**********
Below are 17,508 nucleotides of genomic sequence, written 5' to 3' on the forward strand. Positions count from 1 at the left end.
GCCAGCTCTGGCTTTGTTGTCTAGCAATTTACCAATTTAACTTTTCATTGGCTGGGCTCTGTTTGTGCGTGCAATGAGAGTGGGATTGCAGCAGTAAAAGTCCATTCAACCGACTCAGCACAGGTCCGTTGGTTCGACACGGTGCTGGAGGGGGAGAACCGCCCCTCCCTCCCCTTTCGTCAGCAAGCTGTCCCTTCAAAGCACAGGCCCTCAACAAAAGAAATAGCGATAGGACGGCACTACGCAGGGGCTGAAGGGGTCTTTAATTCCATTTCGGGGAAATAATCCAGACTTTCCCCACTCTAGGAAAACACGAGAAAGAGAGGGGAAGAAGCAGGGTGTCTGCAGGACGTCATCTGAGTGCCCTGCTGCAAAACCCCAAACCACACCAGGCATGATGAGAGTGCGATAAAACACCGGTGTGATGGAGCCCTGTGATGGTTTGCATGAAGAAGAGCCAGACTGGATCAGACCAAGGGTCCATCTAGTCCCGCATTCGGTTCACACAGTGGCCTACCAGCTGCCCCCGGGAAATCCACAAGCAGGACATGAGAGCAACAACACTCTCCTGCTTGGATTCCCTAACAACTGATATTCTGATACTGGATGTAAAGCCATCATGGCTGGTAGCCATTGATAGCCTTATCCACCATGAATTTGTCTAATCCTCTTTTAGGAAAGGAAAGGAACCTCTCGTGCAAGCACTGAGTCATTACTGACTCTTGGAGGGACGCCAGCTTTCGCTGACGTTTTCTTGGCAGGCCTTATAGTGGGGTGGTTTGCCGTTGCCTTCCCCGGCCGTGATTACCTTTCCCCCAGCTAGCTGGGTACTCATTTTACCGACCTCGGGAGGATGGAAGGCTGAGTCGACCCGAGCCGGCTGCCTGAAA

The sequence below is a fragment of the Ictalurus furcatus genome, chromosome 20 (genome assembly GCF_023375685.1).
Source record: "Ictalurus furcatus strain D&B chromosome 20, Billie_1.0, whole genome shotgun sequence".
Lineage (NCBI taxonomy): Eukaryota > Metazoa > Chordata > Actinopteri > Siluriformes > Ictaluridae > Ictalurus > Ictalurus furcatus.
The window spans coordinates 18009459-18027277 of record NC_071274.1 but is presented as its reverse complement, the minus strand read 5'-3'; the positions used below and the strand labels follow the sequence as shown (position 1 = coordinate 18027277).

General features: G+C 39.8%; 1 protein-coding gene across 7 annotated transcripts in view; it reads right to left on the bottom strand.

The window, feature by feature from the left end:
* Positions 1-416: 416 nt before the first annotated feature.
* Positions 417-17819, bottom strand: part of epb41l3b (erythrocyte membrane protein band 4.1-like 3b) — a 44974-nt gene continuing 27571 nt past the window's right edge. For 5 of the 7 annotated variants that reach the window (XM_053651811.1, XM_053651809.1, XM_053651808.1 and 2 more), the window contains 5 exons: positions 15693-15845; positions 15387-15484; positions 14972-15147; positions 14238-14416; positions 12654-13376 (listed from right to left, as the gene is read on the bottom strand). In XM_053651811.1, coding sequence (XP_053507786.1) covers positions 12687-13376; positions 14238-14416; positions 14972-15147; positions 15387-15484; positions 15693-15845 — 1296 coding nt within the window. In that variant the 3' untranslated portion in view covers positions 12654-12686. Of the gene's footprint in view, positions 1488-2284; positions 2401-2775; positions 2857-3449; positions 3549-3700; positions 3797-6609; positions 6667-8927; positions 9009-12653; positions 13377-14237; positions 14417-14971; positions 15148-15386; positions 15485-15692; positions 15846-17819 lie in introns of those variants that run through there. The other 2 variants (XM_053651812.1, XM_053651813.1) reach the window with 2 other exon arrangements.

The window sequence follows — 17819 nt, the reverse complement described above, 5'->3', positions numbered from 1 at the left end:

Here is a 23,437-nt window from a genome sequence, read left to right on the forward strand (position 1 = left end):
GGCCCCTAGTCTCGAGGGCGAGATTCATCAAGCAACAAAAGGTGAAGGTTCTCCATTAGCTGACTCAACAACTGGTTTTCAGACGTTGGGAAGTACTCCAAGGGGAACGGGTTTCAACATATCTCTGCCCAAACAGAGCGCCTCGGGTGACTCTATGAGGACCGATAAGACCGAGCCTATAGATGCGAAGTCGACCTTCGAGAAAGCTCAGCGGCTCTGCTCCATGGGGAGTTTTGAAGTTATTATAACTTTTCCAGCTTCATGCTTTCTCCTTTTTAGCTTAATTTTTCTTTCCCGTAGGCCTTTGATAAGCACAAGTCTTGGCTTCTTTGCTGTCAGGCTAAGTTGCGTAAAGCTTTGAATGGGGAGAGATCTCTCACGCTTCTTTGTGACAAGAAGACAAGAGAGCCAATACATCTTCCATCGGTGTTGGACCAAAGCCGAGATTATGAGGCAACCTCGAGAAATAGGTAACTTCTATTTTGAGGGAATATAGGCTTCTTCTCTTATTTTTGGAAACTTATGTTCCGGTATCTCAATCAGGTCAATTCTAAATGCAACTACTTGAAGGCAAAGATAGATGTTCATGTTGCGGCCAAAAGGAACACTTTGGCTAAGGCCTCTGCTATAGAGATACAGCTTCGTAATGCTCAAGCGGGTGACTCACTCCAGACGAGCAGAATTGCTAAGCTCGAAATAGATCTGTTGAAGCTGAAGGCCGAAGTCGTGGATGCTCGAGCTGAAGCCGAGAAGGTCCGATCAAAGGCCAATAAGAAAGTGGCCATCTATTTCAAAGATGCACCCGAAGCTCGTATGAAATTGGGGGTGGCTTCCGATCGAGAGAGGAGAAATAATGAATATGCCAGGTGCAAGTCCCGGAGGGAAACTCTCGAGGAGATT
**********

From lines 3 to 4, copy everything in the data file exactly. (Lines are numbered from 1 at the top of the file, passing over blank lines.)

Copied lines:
The sequence below is a fragment of the Ictalurus furcatus genome, chromosome 20 (genome assembly GCF_023375685.1).
Source record: "Ictalurus furcatus strain D&B chromosome 20, Billie_1.0, whole genome shotgun sequence".